Meetei is one of the indigenous communities of North East India, who had its kingdom for centuries, like the Tai-Ahom and Tipra or Tripuri. And after their conversion to Hinduism, in the 18th Century, they assumed the name ‘Singh’ for men and ‘Devi’ for women and this was how Meetei became Aryan Kshetriyas- ridiculous! This is wrong. One can embrace any religion if one so wishes, but that does not change his ethnicity. This is basic knowledge.
During the series of debates that I had with ATSUM (All Tribal Students Unions Manipur), whose objection to STDCM’s (Schedule tribe Demand Committee Manipur) demand to include the indigenous Meitei tribe in the ST list of Indian constitution, that had reached the level of fanaticism that cannot see anything beyond their own self-interests, had also raised this issue.
However I had stated with full responsibility that the Meiteis are neither Aryans nor Kshetriyas, but they remain Meitei. The simple idea is you don’t cease to be a Kuki or a Naga when you embrace christinity or for that matter any other religion say Budhism, Hinduism, etc. The fact of the matter is, the Meetei are a people made of seven big families or clans— Salai Taret namely Khuman, Luwang, Mangang, Angom, Moirang, Khaba-Nganba and Sarang –Leishanthem.
Here it may be pertinent to mention that in the early period ethnic Chinese and later with the arrival of Hinduism, Hindusthanese came and assimilated into the Meitei fold and became Meitei. Such things happen in many communities because of their historical experiences.
Now, what is interesting is that some intelligent and honourable people whose intentions are obvious praise the Meitei as “a highly developed society”. The fact is Meetei, including the Hindu converts still worship natural objects such as rocks, stones, trees, caves, etc. the basic elements of animism, beneath the veneer of Hindu religion. It may be noted that during the Laiharaoba ritual which is observed every year at a particular period of time the highly developed Meitei would connect themselves and associate with their creator – their God by performing certain rituals by the Maibi – a sort of a Shaman and eventually, the god would tell them what to do for their well being till the time of the next season.
The truth is, till today, the 21st century the Meitei and their God are very much in touch with. This is the way a tribal lives. However such traits and characteristics of tribalism are no more found among the Nagas and the Kukis. Now, ask any Meitei, he will tell you he has a deity at home that takes care of the family; they will also have another common deity for their clan for which the Piba – the eldest son on the patriacal line of the clan is in charge, etc. Such is the degree of tribalism that the Meitei still live with. The fact is, Meiteis are more tribal than the Kukis and the Nagas.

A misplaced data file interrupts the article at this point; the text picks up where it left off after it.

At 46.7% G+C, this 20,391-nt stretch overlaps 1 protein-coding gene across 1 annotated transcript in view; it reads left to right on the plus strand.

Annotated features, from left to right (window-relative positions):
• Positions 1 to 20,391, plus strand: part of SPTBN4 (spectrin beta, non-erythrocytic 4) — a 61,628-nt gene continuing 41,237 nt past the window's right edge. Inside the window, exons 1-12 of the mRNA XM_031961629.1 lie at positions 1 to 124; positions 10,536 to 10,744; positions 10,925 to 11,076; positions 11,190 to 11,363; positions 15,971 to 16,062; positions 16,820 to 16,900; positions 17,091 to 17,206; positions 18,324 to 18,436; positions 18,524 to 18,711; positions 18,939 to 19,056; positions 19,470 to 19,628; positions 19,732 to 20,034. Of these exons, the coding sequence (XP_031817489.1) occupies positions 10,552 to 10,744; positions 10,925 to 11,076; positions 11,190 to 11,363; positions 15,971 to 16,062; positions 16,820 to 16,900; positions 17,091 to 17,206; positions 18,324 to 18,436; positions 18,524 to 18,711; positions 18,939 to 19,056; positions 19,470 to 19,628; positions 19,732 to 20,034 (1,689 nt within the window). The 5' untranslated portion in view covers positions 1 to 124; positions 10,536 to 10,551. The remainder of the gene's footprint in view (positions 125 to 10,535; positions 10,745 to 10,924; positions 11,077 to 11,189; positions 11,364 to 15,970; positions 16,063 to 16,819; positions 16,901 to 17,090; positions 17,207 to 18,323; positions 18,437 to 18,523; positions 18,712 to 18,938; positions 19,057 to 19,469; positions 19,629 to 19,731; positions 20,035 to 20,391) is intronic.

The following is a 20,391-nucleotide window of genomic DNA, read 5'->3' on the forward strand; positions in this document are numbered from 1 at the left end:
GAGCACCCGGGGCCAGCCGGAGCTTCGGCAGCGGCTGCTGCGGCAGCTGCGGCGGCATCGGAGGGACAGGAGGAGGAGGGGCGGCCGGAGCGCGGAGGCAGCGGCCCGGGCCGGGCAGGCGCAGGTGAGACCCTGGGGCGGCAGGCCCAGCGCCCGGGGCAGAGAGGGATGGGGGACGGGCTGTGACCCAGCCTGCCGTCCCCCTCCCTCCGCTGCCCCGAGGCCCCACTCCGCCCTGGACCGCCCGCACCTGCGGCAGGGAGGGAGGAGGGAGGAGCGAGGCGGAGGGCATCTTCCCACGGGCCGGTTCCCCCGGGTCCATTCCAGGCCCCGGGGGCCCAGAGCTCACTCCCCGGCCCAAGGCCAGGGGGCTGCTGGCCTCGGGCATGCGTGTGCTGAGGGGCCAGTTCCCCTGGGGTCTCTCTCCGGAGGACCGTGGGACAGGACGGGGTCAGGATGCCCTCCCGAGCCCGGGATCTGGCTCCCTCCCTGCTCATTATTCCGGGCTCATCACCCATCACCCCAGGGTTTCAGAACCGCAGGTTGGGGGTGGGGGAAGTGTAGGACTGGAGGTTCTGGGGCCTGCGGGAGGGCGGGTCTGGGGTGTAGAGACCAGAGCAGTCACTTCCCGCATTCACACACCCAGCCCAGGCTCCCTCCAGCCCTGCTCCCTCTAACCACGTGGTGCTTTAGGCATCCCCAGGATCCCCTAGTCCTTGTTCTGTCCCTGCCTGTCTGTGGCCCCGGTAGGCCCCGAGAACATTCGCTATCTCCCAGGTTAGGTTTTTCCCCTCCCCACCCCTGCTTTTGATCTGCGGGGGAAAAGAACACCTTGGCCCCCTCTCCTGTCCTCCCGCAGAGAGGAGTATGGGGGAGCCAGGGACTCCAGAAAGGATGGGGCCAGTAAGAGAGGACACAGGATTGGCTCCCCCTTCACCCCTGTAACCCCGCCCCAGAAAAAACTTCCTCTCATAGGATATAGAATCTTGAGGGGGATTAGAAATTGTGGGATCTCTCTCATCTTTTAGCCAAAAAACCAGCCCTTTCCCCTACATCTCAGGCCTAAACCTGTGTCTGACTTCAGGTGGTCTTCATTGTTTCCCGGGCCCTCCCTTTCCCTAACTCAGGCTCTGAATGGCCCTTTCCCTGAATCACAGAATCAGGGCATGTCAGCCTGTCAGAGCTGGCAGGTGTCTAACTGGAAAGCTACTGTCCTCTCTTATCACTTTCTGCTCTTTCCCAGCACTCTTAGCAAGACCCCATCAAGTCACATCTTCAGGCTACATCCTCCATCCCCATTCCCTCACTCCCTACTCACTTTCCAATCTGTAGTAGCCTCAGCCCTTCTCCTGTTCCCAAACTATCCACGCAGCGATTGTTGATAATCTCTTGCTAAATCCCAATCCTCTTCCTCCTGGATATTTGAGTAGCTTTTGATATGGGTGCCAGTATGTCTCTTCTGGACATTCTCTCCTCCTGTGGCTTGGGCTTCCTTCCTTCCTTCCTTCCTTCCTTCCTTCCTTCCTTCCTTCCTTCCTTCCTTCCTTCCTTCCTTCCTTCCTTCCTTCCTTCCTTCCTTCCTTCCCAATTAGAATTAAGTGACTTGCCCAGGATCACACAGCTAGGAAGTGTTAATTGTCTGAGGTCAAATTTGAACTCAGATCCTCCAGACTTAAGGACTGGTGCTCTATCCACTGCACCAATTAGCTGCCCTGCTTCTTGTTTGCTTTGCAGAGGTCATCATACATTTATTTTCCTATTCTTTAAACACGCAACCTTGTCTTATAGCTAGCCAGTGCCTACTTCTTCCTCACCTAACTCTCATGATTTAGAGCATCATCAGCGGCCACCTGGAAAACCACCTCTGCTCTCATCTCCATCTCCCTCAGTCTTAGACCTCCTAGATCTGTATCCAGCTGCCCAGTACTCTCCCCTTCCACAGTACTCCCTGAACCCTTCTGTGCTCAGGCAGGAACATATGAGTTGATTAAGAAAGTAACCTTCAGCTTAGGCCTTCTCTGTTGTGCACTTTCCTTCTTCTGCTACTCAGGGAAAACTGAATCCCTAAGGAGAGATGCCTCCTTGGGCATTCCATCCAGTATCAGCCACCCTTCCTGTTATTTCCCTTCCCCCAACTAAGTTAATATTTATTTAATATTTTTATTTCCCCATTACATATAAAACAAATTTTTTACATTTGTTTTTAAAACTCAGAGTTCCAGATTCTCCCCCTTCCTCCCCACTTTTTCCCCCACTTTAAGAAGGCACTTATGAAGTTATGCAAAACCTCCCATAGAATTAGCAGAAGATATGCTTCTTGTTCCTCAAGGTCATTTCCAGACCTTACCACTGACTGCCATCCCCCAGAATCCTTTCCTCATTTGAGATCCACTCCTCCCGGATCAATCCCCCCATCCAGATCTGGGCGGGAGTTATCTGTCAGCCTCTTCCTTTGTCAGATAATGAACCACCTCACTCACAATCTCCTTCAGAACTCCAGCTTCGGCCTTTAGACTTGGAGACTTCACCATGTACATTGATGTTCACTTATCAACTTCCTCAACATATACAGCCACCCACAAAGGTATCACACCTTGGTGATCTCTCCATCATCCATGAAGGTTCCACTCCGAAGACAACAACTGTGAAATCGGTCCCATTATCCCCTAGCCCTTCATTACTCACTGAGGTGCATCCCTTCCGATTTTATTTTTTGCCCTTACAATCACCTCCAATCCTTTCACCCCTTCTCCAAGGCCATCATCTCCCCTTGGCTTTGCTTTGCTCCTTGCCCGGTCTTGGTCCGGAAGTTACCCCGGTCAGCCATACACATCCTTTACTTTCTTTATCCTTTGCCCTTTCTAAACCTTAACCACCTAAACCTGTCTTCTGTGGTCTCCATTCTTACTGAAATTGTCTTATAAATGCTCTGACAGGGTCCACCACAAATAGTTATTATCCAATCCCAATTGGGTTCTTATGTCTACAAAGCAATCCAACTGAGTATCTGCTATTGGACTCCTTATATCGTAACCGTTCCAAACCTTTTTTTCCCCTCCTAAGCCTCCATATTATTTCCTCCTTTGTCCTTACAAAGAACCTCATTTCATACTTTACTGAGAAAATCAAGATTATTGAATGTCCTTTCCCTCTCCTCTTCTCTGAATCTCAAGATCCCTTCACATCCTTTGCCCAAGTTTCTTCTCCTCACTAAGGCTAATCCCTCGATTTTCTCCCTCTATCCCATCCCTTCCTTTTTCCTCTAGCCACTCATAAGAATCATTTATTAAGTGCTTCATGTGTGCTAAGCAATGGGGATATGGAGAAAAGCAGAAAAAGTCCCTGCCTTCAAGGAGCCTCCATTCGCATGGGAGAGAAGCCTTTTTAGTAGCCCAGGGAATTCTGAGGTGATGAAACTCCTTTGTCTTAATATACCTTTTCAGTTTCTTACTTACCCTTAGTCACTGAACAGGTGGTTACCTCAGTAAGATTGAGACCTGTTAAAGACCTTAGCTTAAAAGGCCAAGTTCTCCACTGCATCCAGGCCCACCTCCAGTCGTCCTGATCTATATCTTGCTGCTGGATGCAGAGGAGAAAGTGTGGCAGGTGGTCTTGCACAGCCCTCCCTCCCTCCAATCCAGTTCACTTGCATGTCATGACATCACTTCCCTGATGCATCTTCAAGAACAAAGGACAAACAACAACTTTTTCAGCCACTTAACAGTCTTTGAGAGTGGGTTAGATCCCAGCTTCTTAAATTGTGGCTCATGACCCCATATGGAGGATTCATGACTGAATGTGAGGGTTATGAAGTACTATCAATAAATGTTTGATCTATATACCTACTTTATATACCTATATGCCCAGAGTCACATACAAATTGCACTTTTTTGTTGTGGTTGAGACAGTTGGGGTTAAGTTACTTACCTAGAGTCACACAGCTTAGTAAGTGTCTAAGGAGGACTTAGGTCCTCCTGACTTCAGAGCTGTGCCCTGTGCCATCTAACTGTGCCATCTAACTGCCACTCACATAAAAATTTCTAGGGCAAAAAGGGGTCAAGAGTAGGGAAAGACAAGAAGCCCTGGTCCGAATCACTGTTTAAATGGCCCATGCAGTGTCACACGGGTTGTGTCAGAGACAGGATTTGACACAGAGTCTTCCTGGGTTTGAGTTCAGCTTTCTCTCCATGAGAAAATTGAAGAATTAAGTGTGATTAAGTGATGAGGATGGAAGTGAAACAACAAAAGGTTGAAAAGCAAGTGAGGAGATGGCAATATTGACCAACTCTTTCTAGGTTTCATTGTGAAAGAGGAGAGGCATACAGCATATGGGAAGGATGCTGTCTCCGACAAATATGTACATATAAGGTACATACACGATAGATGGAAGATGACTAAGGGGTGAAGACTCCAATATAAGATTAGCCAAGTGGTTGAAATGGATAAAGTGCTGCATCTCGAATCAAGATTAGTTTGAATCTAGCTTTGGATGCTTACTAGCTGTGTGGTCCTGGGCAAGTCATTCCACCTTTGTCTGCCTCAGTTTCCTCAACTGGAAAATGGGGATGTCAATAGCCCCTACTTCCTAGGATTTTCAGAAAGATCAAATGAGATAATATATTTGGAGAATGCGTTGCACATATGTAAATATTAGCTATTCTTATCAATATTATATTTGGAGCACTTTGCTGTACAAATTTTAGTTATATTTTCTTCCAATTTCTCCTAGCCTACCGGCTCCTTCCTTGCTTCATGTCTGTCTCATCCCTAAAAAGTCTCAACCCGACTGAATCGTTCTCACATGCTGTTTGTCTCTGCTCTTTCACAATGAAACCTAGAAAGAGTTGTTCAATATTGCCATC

As regards Meitei’s talents in horse riding, it is only natural for a people with a small population of around a lakh or so in those days who control the vast land stretching from the area of the present Cachhar in the west to Burma in the east. The fact was the pony the local horse was a necessity in every household, like motorcycles in todays time, it was used for multiple purposes from transportation to that of the perennial warfare. It was also the most favourite thing for the boys. There was an old saying, “Eppa sini khanglamlabadi sagol leijaramgadabani” — if I knew that father is dying I would have bought a horse. Not only boys even among girls horse riding was popular.
In their leisure time the boys played riding their horses hitting rounded dry bamboo roots with long cane sticks. That was how Sagol kangjei, the progenitor of modern Polo was born in the fields of Chingleipak, the home to all of us.
Regarding Meitei’s dance talent , as a matter of fact tribals love to dance and sing and thus it so happened that a Meitei dance master invented a dance form based on the folk dances and adopted the movements of the hands, fingers, legs and feet to portray the love story of Radha-Krishna of the Hindu epic. And after independence, that dance form struck the chords of the Indian dance gurus and thus the gurus ordained, that dance form to be classified as a classical dance –which is now called Rasleela. So what’s so great about it!
It is also noted that the intelligent and honourable people have expressed their fear that in the event of Meitei being enlisted in the ST category, the Meitei would gobble up the lion’s share in the state’s job sector. Frankly, I believe the intelligent people are deliberately acting ignorant. The STDCM have clearly stated that they would agree to continue with the existing quota system, of course with new nomenclature, like the case of Nagaland where each group have their respective shares of quota within the quota. This should not be a problem, as it can be agreed upon among the stakeholders.
The truth is Meitei’s concern is for its survival, where a population of a few lakhs and whose only habitat is the 700 square miles valley – the home to all of us, is being exposed to global competitions and contests. Indeed Meitei do not have any constitutional protection whatsoever in the face of the serious challenges that come with the coming of the railways and the opening of the Trans-Asian highway in a few years time.
But very unfortunately ATSUM and its associates, adopting a tone of moral righteousness, have been condemning STDCM’s demand to include the Meitei in the ST list. This is wrong.
The demand to include the Meitei in the ST list is genuine. This is a question of survival of the Meitei. And given the facts, nobody should have any issue with the Meitei.